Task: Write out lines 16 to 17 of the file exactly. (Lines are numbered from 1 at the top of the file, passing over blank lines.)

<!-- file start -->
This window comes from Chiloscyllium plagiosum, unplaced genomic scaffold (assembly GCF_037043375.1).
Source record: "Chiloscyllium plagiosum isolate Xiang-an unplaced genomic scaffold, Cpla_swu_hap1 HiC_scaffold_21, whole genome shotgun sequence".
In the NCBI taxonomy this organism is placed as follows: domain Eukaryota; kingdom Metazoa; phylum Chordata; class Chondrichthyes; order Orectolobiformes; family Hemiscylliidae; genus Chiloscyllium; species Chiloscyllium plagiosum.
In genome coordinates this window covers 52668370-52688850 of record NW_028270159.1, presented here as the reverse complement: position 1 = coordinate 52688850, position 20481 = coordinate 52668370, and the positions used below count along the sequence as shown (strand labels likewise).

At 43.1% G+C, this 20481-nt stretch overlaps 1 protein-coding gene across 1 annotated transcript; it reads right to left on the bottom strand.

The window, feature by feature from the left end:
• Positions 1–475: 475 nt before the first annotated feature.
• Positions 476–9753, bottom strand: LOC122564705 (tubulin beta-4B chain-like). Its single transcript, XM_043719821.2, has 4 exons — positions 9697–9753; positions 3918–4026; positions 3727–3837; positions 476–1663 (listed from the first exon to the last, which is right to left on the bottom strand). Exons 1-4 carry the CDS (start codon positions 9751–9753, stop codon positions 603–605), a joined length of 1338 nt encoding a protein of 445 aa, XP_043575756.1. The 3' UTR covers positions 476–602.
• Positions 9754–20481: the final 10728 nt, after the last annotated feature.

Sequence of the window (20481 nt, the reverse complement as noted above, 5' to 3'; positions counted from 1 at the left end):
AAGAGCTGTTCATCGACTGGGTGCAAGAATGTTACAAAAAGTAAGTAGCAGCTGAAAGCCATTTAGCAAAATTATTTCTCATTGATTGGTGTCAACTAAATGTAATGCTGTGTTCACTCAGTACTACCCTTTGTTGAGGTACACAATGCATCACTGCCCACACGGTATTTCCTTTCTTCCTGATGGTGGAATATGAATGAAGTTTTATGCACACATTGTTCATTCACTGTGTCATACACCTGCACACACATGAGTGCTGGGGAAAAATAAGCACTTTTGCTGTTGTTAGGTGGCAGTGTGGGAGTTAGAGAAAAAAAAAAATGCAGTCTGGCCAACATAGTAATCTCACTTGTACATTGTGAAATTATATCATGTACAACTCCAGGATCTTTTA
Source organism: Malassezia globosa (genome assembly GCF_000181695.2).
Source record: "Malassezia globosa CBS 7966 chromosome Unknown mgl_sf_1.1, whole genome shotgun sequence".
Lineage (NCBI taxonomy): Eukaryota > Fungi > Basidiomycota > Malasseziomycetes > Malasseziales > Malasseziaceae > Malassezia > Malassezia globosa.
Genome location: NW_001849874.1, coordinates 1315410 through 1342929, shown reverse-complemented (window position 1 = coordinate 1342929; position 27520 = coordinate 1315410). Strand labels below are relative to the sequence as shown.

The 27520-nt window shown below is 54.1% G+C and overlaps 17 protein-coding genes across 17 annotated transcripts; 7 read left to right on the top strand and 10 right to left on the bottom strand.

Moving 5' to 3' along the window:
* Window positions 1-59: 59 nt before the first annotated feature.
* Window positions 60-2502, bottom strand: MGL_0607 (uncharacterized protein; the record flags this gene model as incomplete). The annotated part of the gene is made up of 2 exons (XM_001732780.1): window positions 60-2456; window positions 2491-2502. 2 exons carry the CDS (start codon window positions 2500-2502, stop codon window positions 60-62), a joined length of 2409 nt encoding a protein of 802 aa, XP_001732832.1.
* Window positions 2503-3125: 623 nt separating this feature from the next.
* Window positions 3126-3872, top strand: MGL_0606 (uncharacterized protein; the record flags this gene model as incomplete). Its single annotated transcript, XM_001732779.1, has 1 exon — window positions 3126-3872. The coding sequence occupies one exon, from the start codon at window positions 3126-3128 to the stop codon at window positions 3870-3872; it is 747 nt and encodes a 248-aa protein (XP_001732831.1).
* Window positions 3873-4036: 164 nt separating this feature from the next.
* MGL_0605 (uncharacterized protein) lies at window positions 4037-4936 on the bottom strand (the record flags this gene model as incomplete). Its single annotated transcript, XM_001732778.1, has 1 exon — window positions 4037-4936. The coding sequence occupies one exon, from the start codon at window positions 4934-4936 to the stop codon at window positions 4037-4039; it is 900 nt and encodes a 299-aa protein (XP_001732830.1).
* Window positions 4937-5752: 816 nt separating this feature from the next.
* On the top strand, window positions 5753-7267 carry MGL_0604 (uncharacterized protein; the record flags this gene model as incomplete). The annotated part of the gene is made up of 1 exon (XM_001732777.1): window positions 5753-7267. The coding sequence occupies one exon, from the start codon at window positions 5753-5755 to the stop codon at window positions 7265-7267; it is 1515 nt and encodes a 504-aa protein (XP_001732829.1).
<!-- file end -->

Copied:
The 27520-nt window shown below is 54.1% G+C and overlaps 17 protein-coding genes across 17 annotated transcripts; 7 read left to right on the top strand and 10 right to left on the bottom strand.

Moving 5' to 3' along the window: